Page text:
0-2 Years of Age | How to F...

When you have a newborn, one of the biggest obstacles can be learning how to feed them so they can grow and thrive from Day One. The thing is that feeding a baby isn’t that difficult once you learn a few basics, especially in the beginning when exclusive breastfeeding is what’s recommended. The longer you breastfeed, the better it is for the baby’s health, but even if you feed them formula, there is no need to worry because baby formula is better than ever these days.

Let’s take a look at how you should be feeding a baby by age group.


Zero to Four Months of Age

In the first four months of life, babies need only formula or breast milk. In fact, it is imperative that infants get nothing else except breast milk or formula. Newborns should never go more than four hours without eating, and it’s best to breastfeed eight to twelve times per day or give them one to two ounces of formula every two to three hours in the first few days, then switch to two to three ounces every three to four hours afterwards.

If your child is going through a lot of wet diapers throughout the day, they are likely getting enough food, but if you have any concerns, you should check with your doctor. Each baby is a little different, but they should all be going through a lot of diapers in each 24-hour period. This shows you that the baby is getting enough breast milk or formula.


Four to Six Months of Age

At this point, you should continue feeding them breast milk (four to six feedings per day) or formula (four- to six-ounce bottles, four to six times per day), but pay attention to cues that may signal that they’re ready for solids. If they can sit up in a high chair, hold their head up, and have doubled their birth weight, they are likely ready for solid food.

When feeding them pureed fruits, veggies, or meats, only feed them one to two teaspoons at first, gradually increasing it to one to two tablespoons per day. The older they get, the more food they can eat, but as a general rule, four to six months is a good time frame to introduce solid food to a baby. It’s also best to stick with baby food that is pureed and not adult food because they could easily choke on that.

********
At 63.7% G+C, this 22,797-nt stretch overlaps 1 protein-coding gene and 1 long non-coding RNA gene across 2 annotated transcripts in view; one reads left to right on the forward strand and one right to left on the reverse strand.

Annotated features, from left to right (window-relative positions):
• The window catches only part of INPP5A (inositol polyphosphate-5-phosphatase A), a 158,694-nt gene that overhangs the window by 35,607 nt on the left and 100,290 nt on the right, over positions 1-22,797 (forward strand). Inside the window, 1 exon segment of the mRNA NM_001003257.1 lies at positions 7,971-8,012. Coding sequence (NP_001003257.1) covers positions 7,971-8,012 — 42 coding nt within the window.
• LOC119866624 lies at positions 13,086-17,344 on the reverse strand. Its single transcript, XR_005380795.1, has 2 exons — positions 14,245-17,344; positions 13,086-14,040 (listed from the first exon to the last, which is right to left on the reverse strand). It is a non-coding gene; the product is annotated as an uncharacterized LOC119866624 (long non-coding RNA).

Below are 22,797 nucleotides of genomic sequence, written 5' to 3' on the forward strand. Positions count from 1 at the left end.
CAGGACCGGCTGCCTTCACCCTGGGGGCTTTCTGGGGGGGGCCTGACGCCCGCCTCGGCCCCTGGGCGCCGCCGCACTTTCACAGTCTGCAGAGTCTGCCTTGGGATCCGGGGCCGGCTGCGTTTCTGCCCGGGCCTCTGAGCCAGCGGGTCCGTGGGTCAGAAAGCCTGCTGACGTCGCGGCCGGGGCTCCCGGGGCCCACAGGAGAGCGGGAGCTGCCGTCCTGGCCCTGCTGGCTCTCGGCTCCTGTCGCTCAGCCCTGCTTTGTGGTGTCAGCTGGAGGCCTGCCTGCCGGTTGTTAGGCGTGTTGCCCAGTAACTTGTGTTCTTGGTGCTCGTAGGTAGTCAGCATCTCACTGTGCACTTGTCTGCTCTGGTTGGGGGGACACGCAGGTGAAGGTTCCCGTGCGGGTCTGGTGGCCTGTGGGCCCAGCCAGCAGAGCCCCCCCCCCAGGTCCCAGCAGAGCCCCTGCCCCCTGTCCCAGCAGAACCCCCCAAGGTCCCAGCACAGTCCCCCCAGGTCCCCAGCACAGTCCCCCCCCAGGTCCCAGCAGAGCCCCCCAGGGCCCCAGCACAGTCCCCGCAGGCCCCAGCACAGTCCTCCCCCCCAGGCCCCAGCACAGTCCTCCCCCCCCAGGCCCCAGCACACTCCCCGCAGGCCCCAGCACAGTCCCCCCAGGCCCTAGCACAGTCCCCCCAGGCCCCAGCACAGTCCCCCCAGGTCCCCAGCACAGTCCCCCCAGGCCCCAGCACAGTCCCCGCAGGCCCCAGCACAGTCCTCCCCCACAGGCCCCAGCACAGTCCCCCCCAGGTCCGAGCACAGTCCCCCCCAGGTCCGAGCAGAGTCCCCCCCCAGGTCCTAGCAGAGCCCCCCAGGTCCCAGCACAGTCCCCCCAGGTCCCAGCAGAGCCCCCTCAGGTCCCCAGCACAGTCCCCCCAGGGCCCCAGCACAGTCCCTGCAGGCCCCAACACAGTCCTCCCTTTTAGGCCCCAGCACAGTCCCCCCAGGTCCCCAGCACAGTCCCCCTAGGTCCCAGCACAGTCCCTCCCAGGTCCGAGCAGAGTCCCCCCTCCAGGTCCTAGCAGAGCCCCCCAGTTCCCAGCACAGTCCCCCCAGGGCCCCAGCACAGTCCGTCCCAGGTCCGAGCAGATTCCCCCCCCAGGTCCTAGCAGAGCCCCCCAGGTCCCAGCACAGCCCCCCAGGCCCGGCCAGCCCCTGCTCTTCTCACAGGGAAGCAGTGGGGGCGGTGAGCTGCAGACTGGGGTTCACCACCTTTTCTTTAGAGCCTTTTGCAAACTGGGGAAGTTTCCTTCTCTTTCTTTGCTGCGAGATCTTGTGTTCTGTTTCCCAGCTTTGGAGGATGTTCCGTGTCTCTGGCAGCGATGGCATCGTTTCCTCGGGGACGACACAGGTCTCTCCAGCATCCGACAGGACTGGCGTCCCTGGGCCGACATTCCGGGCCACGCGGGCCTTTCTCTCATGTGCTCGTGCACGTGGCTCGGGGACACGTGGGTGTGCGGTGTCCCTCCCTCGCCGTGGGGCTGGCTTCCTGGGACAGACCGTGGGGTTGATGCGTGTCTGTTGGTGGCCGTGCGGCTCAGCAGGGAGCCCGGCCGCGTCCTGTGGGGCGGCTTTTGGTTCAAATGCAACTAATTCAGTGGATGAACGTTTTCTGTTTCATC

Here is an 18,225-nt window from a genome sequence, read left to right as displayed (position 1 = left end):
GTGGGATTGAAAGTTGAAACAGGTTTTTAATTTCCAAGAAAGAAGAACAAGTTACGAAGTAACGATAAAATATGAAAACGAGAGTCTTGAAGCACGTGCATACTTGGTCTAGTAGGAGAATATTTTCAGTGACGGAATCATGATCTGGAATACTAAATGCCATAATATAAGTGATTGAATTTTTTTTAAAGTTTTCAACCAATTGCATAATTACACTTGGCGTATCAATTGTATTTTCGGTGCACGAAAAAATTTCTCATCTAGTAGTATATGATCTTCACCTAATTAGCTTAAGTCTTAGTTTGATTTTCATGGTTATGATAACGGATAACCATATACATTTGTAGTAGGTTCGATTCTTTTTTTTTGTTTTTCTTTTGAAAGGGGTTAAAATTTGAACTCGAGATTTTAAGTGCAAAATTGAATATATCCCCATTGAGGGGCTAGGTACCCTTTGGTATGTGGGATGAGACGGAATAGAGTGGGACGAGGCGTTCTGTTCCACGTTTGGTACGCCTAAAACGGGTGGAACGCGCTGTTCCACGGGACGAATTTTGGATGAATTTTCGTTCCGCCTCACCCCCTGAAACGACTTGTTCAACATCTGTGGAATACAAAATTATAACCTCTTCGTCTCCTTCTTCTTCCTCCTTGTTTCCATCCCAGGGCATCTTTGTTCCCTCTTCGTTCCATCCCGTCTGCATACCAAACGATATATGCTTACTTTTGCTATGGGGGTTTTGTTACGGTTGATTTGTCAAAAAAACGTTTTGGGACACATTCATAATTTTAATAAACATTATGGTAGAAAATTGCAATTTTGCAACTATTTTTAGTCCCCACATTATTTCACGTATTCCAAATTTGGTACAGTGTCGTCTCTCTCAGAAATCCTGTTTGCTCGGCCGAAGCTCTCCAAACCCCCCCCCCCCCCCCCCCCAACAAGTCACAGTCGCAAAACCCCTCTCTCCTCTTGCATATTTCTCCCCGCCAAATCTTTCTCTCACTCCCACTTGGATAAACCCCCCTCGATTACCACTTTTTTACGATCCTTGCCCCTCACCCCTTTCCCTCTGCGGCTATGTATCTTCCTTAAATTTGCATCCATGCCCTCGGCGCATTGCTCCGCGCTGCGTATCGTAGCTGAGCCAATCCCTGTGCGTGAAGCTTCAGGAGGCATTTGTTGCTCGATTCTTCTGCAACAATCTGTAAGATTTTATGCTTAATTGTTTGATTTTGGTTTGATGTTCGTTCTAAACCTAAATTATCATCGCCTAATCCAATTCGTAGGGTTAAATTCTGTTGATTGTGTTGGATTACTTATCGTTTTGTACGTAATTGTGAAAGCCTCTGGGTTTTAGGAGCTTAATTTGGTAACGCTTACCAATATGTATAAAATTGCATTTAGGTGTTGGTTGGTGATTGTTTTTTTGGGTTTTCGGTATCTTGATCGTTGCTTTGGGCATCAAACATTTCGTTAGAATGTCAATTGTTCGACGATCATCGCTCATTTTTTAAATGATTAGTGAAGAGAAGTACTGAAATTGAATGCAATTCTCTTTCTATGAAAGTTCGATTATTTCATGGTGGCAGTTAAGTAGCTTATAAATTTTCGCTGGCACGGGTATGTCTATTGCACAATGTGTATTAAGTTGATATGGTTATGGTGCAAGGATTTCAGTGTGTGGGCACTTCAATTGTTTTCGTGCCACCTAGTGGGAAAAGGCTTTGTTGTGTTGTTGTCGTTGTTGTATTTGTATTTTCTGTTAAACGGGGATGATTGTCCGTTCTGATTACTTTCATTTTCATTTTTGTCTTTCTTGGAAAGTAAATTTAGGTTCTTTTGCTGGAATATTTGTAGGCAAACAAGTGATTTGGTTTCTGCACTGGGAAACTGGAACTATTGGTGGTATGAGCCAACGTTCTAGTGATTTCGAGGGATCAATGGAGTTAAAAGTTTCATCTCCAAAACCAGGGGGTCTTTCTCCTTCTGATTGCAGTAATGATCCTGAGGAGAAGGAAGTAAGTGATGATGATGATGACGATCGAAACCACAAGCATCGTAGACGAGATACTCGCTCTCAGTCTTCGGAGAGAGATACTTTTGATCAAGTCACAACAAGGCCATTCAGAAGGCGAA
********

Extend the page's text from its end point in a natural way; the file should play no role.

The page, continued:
Six to Eight Months of Age

When the baby reaches six to eight months of age, continue with breast milk or formula and solid foods, introducing solids one at a time so you can determine how well they tolerate them. By the time they reach this stage, they should be able to tolerate fruits, veggies, grain products, and protein-rich foods. Start with one to three tablespoons of each and graduate up to two to four tablespoons.

Keep in mind that your baby won’t eat much in the first few days because the size of a newborn's tummy is very small. When they’re born, their tummies are roughly the size of a marble, but it grows to the size of a ping pong ball by day three. By ten days of age, the tummy is about the size of a large chicken egg, so while it keeps growing, it never gets extremely large.


Eight to Twelve Months of Age

Once the baby reaches eight months of age, you can continue with breastfeeding or formula and solid foods. You can also add more “people” or family foods, including cottage cheese, fruits and veggies that are soft and cut into bite-sized pieces, O-shaped cereal, teething crackers, well-cooked spiral pasta, and well-cooked tiny pieces of potato.

They can also have 1/2 cup or a little more of foods such as fruit, veggies, and grain products. Keep in mind that to reduce choking hazards, all food you give a child at this stage should be very small and soft. Babies can choke very easily. Also, by eight months of age your baby should be getting three meals a day, and you can start adding a snack each day at this point.


One to Two Years of Age

One of the first things that you’ll learn about feeding babies is that they should never receive any cow’s milk until they are at least 12 months old. Their tummies simply can’t handle it. You can continue to breastfeed or give them formula, but keep in mind that most of your child’s nutritional needs are going to be met with the foods you’re feeding them.

As a general rule, a one- to two-year-old should eat 3/4 cup to one cup of food, three to four times per day, in addition to one or two snacks per day. Make sure that everything they’re eating is good for them, and never let them have sugary foods, soft drinks, cookies, chips, etc. Remember that they are learning healthy eating habits at this time, so it’s crucial to feed them only nutritious foods.

Meal time is also a time to bond with your child, so eat together whenever possible and don’t rush your meals. If you have any concerns about your child’s eating habits, you should talk to your pediatrician. Around this age, some children refuse to eat, but as the saying goes, “babies don’t starve quietly,” so just encourage them to eat and leave it alone if they don’t.



Babies require nothing but breast milk or formula for at least the first four months, and by six months you can start feeding them solids, which means soft pureed foods. Breast- or formula-feeding can continue until age two or longer, but their systems will need more than that by their second year of life.

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